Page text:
Just thinking about the food I’ve eaten in Mauritius makes my mouth water, from the delicious French-style crêpes served with local coffee for breakfast to the delight of salade de palmiste (heart of palm salad) and the beguiling taste of fish vindaye (fish curry) for lunch, then a dinner of samoussas and Chinese soup from a street stall.
If you have your meals only in your hotel, you may wonder what I mean. However exceptional its standards, by definition a hotel catering for tourists has to serve international dishes that are familiar to guests and with a taste that is tolerable to nervous palates. Most hotels make an effort to showcase local cuisine and will have Creole and Indian nights at least once a week. The true adventure of eating in Mauritius is for the streetwise since so many delicious – and cheap – dishes are available from pavement hawkers or in noisy dives. Of course, there are also many restaurants that specialise in Creole food or European dishes with a local zest.
(Photo: Fresh fruit is on sale in markets across the islands © Mauritius Tourism Promotion Authority)
The influences of Creole cuisine are African and Indian, with a dash of French. The recipes of slaves and indentured labourers have been blended with French ingenuity to produce an array of irresistible dishes, most of which are mildly spiced. The Chinese influence has been confined to particular areas, such as mine (noodles) and the ever-popular fried rice.
A favourite local dish, available from street vendors, is dholl purées: thin pancakes, made from wheat flour dough and ground split peas and cooked on a griddle. They are served plain, or rolled around a spoonful of rougaille or brèdes, and wrapped in paper. The Indian-originating purée, with its African/French filling, is an example of the successful blend of culinary traditions. Rougaille is a spicy condiment often made with pommes d’amour, the tiny cherry tomatoes that are grown and eaten all over the island. Brèdes are part of the daily diet of Mauritian country dwellers, cooked either plain or with meat or fish. They are green leaves – such as watercress, spinach, the leaves of tuber plants and Chinese cabbage – tossed with onions, garlic and red chillies in hot oil until the water has evaporated.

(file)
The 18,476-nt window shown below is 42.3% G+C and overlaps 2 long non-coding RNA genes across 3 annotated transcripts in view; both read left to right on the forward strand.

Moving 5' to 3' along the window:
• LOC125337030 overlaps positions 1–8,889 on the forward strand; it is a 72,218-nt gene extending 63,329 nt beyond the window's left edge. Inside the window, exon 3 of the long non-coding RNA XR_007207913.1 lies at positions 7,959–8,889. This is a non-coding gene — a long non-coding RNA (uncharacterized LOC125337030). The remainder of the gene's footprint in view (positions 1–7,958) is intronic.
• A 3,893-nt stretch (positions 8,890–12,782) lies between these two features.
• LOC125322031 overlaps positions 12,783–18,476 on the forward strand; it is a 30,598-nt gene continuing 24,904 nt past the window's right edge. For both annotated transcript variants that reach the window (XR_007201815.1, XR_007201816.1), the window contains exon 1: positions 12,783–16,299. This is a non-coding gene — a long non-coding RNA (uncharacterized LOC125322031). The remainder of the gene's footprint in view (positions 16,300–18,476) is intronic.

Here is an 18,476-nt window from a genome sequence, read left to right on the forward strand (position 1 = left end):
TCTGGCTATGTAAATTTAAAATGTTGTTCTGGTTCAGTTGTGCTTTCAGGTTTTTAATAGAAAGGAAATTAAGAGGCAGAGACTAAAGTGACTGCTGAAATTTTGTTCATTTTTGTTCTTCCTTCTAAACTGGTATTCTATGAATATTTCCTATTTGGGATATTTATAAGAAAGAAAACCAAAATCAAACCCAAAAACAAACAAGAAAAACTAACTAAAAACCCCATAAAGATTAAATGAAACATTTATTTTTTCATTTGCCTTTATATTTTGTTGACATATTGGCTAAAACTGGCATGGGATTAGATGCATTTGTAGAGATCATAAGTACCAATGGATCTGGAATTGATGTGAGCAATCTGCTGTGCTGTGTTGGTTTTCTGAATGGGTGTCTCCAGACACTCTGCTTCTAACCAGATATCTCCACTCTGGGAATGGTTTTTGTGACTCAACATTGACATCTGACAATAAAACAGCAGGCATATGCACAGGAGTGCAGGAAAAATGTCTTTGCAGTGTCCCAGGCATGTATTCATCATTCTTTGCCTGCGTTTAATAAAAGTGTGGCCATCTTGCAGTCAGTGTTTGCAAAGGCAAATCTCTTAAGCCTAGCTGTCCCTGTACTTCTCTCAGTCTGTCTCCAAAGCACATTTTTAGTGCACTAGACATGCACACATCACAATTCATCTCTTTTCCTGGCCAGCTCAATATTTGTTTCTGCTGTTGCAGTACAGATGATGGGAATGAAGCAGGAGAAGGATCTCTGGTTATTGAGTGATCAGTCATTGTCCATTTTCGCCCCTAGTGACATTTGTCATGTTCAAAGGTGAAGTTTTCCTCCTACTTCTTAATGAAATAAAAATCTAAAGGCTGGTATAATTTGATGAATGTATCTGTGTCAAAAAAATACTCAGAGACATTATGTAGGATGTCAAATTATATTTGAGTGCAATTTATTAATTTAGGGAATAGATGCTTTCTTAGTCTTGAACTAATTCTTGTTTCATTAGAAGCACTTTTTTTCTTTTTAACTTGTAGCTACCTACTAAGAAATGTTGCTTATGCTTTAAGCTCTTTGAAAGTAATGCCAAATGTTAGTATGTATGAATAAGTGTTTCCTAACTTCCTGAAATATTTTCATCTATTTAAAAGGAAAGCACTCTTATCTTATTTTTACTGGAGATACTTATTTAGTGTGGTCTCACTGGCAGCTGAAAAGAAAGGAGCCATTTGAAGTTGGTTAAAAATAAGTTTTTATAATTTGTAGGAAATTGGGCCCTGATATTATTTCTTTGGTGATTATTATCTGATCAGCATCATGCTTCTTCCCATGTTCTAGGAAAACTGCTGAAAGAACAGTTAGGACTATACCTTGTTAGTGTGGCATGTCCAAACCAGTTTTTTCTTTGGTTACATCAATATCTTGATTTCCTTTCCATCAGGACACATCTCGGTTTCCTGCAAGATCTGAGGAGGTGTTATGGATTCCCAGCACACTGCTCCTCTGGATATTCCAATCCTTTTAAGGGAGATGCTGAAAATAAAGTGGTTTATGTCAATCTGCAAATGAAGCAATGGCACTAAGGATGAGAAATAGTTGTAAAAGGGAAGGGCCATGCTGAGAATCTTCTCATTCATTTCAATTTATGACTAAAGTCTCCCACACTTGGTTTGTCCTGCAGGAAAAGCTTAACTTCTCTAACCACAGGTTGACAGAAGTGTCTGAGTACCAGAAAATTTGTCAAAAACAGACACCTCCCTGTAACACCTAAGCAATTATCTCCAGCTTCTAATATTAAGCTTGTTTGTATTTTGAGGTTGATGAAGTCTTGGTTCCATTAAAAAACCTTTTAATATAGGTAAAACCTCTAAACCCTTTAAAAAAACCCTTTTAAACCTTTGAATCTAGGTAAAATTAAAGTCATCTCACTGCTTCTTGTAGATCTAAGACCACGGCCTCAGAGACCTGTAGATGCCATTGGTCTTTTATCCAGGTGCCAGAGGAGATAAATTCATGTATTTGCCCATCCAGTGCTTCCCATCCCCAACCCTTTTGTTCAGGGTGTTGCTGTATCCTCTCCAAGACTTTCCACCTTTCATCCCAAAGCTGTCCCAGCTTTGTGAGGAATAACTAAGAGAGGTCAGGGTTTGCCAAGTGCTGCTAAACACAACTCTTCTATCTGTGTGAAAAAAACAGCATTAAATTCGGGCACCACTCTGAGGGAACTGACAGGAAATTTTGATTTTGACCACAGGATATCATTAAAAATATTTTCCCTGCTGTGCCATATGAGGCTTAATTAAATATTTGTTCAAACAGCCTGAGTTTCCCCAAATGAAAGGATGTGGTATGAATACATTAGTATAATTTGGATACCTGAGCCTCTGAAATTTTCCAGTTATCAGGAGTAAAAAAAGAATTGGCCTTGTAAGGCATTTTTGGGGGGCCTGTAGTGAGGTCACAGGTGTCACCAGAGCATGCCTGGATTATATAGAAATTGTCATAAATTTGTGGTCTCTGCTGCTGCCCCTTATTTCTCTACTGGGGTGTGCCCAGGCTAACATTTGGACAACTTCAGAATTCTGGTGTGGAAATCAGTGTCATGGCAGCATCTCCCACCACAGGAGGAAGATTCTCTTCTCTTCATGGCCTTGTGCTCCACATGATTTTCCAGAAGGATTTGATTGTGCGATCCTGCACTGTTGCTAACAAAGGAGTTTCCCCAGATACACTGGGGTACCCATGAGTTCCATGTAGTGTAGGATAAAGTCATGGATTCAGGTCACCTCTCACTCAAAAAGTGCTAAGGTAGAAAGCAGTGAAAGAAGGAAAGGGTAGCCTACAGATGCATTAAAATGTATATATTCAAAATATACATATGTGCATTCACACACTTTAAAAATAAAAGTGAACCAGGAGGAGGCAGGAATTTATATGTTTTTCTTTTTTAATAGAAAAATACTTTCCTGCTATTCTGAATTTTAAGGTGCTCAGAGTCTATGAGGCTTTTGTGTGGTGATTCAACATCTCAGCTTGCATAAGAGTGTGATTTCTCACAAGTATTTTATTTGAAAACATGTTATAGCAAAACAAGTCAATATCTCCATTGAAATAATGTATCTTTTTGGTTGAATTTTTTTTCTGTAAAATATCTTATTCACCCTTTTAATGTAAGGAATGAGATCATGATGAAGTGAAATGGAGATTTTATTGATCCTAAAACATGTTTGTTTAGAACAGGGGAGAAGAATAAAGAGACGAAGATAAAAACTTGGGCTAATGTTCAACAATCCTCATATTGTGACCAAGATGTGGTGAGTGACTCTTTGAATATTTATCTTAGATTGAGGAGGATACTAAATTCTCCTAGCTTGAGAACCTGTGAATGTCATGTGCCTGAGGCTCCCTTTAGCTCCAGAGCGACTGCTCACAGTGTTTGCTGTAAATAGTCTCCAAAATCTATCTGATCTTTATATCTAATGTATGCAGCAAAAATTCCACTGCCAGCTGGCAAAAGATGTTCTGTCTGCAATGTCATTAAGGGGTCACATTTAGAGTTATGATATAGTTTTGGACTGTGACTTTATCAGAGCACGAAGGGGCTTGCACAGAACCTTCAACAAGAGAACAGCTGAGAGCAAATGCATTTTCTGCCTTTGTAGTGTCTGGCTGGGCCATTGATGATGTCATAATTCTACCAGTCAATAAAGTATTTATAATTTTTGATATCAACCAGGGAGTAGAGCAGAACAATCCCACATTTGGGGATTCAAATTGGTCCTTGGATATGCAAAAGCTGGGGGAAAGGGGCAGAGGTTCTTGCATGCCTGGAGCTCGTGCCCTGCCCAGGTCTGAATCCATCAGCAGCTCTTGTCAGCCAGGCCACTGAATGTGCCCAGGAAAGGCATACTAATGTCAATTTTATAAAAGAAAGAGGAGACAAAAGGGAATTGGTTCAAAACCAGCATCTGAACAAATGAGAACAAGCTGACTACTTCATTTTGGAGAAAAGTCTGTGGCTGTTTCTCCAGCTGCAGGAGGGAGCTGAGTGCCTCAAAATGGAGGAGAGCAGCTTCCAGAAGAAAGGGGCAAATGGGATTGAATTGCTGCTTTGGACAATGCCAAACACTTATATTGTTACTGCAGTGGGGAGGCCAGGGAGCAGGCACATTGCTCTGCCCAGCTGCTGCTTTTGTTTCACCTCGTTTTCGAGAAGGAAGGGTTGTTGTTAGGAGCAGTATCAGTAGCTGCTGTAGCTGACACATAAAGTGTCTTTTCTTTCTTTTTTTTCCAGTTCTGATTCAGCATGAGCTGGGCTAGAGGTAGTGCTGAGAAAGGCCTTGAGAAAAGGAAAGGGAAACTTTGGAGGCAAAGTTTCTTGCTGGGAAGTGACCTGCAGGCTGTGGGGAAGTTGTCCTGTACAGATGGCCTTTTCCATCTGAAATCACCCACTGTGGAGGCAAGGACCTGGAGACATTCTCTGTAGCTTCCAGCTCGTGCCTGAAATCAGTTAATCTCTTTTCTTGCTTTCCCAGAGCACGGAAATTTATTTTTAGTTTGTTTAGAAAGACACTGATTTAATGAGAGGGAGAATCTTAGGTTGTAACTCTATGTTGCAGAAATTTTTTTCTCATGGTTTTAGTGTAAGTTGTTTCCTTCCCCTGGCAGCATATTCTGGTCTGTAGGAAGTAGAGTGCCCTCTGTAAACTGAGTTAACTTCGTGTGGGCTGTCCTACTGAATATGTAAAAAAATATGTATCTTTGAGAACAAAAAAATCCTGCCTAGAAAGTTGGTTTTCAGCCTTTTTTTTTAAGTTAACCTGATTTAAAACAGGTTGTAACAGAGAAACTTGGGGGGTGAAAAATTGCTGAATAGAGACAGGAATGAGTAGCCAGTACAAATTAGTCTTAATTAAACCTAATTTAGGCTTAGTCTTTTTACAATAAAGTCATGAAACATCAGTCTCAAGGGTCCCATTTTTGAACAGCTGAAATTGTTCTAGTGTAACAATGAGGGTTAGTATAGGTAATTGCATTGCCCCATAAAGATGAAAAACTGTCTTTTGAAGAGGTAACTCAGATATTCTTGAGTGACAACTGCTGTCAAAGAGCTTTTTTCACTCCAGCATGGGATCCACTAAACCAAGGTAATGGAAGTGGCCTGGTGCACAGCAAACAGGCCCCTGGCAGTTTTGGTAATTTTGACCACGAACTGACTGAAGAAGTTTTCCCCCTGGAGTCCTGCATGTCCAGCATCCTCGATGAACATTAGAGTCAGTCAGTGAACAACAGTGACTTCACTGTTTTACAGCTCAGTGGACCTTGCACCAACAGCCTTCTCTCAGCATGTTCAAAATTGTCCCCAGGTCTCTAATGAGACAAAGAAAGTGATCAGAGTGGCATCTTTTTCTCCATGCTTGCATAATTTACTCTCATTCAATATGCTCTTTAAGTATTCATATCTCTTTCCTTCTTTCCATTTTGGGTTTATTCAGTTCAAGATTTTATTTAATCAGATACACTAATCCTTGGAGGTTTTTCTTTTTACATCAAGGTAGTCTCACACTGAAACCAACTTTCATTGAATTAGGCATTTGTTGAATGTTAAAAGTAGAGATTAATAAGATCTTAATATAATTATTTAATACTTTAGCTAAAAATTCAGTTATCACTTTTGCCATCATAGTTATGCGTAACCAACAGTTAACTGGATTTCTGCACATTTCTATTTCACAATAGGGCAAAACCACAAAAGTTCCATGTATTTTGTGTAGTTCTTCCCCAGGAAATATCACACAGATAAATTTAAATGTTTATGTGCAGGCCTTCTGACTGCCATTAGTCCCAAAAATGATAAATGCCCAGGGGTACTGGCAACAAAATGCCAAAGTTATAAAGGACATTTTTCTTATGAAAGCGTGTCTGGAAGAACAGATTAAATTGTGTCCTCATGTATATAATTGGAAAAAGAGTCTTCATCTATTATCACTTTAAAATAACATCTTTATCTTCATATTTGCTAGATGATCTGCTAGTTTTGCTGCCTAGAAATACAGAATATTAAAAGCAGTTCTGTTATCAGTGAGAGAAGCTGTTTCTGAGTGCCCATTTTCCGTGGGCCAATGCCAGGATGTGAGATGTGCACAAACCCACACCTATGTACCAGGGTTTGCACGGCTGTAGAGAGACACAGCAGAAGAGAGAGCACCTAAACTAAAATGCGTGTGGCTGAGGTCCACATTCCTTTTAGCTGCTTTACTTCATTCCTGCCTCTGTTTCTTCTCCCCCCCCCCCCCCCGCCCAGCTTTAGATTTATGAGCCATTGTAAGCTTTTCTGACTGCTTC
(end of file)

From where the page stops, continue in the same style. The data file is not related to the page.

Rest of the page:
More substantial meals are also available from street sellers, such as poisson vindaye, seasoned fried fish coated with a masala of mustard seeds, green chillies, garlic and turmeric, often eaten cold with bread. Achards légumes, pickled vegetables mixed with spicy paste and vinegar, are also sometimes eaten with bread.
The sweet tooth is catered for with many Tamil specialities, such as gâteau patate, a wafer-like pastry of sweet potato and coconut. There is an abundance of tropical fruit too, especially the small pineapples dextrously peeled into spirals, with the stem remaining as a handle.
A popular Mauritian drink is alooda, sold on the streets and in markets by energetic salesmen praising their own product. It consists of dissolved, boiled china grass (agar agar) and sugar, which has been strained and allowed to set and then grated, to which is added water, milk, rose syrup and soaked tookmaria (falooda) seeds.
Mauritius provides a vast range of accommodation, from budget guesthouses to some of the world’s most luxurious hotels; camping, however, is not encouraged and there are no official campsites.
Service throughout Mauritius is superb, a fact which owes much to the Hotel School of Mauritius. The school offers courses for all hospitality and tourism personnel, from chefs to airline cabin staff.
Until recently there was no official rating or classification system for hotels in Mauritius, rather hotels which used a star rating would award it themselves. In April 2012, the MTPA launched an official hotel classification system based on international standards. For the purposes of this guide, we have divided accommodation into five categories, determined principally by the hotel’s public rates. The categories, which are defined below, are luxury, upmarket, mid range, budget and shoestring.
Almost all hotels in Mauritius publish their rates in euros only as most of their guests are Europeans and the euro is considered more stable than the Mauritian rupee.